To assess nutritional potential, pod yield, and Ca concentration of pods and foliage were determined for a snap bean population, which included sixty S1 families plus four commercial varieties. The experimental design was an 8 × 8 double lattice, repeated at two locations (Arlington and Hancock, Wis.). Snap beans were planted in June 1993 and machine harvested in August 1993. Calcium analyses were made using an atomic absorption spectrophotometer. Significant differences were detected in pod Ca concentration and yield among the S1 families. Pod size and Ca concentration were inversely correlated (R 2 = 0.88). Distinct differences between the locations were not observed, and higher Ca genotypes remained high regardless of location or pod size. Low correlation (R 2 = 0.21) between pod and leaf Ca concentration was found. Pods of certain genotypes appeared to have the ability to import Ca more efficiently than others, but this factor was not related to yield.
Matthew D. Kleinhenz, Jiwan P. Palta, Christopher C. Gunter, and Keith A. Kelling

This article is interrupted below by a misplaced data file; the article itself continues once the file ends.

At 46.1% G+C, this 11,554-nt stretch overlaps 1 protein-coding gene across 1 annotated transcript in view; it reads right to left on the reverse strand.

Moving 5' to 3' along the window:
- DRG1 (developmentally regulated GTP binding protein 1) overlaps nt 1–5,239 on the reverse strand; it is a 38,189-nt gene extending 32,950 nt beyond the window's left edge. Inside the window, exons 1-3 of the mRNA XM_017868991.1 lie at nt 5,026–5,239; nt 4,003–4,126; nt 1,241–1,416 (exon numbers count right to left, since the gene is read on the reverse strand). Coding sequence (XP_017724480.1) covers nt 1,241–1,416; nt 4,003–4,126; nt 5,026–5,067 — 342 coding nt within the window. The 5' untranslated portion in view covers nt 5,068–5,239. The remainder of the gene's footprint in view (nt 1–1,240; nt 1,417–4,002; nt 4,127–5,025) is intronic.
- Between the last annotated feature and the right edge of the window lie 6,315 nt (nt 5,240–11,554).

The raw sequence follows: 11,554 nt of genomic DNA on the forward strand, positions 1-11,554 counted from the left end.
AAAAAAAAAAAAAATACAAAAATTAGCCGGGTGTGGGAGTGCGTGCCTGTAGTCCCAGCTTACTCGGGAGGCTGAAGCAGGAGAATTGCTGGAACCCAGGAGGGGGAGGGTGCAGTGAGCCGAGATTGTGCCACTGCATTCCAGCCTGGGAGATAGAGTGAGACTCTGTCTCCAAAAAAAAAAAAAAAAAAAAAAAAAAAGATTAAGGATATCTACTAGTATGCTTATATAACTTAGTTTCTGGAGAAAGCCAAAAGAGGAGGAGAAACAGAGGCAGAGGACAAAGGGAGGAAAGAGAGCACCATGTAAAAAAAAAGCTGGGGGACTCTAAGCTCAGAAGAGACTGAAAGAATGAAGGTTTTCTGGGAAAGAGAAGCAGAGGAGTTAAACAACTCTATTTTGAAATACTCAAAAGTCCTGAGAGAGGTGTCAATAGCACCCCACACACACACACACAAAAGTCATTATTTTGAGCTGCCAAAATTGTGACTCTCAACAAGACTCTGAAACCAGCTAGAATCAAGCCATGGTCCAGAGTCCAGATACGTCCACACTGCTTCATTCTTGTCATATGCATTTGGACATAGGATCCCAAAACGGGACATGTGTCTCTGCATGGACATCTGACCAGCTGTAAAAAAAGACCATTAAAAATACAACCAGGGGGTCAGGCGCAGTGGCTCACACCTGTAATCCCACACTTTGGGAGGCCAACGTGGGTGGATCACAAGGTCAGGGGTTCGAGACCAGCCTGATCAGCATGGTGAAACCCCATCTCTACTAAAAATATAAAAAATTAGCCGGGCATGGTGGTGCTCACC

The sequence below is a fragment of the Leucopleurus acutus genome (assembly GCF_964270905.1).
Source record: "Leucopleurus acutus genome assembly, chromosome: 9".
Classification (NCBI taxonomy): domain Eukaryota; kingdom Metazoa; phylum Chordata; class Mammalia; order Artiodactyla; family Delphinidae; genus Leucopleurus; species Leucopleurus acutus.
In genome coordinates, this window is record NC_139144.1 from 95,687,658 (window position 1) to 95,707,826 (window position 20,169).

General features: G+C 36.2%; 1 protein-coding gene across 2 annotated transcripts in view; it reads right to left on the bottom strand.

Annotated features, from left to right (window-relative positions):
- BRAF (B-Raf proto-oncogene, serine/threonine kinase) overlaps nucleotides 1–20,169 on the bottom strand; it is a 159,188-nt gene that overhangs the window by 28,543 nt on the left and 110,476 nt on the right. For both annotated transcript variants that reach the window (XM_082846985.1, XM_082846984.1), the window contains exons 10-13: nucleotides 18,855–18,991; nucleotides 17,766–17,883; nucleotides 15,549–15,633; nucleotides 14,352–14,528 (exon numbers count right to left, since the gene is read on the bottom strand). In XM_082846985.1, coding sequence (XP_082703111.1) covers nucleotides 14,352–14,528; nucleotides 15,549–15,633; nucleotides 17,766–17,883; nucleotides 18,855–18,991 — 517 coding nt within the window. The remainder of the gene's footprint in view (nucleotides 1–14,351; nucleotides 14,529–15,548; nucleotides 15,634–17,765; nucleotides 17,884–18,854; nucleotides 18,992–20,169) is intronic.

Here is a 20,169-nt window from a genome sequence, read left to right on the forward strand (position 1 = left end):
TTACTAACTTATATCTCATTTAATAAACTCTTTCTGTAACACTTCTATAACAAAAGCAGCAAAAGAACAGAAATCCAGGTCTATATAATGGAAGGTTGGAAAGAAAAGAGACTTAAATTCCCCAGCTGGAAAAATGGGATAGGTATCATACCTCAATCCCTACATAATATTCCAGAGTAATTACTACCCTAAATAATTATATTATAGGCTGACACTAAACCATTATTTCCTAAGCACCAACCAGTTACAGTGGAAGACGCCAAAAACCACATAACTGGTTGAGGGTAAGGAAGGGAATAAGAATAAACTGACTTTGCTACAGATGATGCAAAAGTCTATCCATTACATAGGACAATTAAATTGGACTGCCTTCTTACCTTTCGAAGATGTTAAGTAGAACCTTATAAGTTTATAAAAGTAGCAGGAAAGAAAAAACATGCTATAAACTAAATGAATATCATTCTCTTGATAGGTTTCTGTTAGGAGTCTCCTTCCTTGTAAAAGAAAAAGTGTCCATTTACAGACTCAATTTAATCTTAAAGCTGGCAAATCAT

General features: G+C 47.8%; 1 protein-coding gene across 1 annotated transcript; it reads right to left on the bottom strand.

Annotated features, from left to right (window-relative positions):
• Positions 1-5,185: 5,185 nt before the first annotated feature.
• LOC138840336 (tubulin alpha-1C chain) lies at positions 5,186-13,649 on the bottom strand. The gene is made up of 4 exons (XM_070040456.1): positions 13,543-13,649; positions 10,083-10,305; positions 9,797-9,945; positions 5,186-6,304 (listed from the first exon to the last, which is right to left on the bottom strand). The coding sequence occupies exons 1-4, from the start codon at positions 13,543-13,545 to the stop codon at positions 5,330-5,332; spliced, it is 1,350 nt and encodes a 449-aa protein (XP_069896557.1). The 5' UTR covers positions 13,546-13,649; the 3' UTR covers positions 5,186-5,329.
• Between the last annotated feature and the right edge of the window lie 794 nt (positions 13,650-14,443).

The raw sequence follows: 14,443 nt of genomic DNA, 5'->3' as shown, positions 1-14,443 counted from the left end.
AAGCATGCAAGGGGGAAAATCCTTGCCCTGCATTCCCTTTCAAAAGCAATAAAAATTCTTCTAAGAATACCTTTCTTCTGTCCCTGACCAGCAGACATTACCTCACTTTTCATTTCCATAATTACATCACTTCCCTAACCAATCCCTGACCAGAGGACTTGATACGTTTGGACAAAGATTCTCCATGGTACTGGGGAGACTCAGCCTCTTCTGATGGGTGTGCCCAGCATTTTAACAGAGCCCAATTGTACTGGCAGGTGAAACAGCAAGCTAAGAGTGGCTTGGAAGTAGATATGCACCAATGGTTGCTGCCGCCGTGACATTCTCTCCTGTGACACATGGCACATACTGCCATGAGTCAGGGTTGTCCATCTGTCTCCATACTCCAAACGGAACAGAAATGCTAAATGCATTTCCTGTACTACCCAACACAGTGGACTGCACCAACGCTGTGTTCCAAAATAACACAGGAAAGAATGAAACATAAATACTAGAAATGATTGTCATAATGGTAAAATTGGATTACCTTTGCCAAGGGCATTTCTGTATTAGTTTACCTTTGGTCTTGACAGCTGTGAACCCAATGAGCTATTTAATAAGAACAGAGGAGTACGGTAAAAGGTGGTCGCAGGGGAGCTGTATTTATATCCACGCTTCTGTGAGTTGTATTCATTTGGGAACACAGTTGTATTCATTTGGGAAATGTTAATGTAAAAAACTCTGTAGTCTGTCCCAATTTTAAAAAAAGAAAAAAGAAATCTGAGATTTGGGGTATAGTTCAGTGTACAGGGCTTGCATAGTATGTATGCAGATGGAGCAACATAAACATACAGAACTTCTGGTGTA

Three Ca sources and two application schedules were compared for their effectiveness for increasing tissue Ca concentrations in 170 to 284 g field-grown tubers of `Atlantic' potato (Solanum tuberosum L.). Additional observations were made of internal physiological defects. Paired measures of tissue (periderm and nonperiderm) Ca concentration and internal quality (±hollow heart, ±internal brown spot) were made on individual tubers produced in plots fertilized with N at 224 kg·ha-1 and Ca at either 0 or 168 kg·ha-1, supplied from either gypsum, calcium nitrate or NHIB (9N-0P-0K-11Ca, a commercial formulation of urea and CaCl2). Application of N and Ca at emergence and hilling (nonsplit) was compared to application at emergence, hilling, and 4 and 8 weeks after hilling (split). Tuber yield and grade were unaffected by treatments. Split Ca application (from either calcium nitrate or NHIB) increased mean tuber nonperiderm tissue Ca concentrations and the percentage of tubers with an elevated Ca concentration in both years compared with non-Ca-supplemented controls. Split Ca application also resulted in greater increases in Ca in nonperiderm tissue than nonsplit Ca application in 1994. Although the correlation coefficient between Ca level in periderm and nonperiderm tissue of >400 individual tubers was highly significant in both study years, linear regression analyses suggested the Ca level in the two tissues were poorly related. Split application was associated with a 37% reduction in the incidence of internal tuber defects, relative to nonsplit application in 1994. Calcium application did not affect tuber internal quality based on means analysis, but chi-square analysis suggested that Ca concentration and internal quality of individual tubers may be related. The incidence of internal defects was 16.4% in tubers with nonperiderm tissue Ca >100 μg·g-1 dry weight compared to 10.6% in tubers with nonperiderm tissue Ca >100 μg·g-1 dry weight. These data suggest that 1) it is feasible to increase tuber Ca levels by field applications of moderate amounts of Ca, 2) tuber quality is impacted by N and Ca application schedule, and 3) Ca concentrations in tuber periderm and nonperiderm tissues may be controlled independently.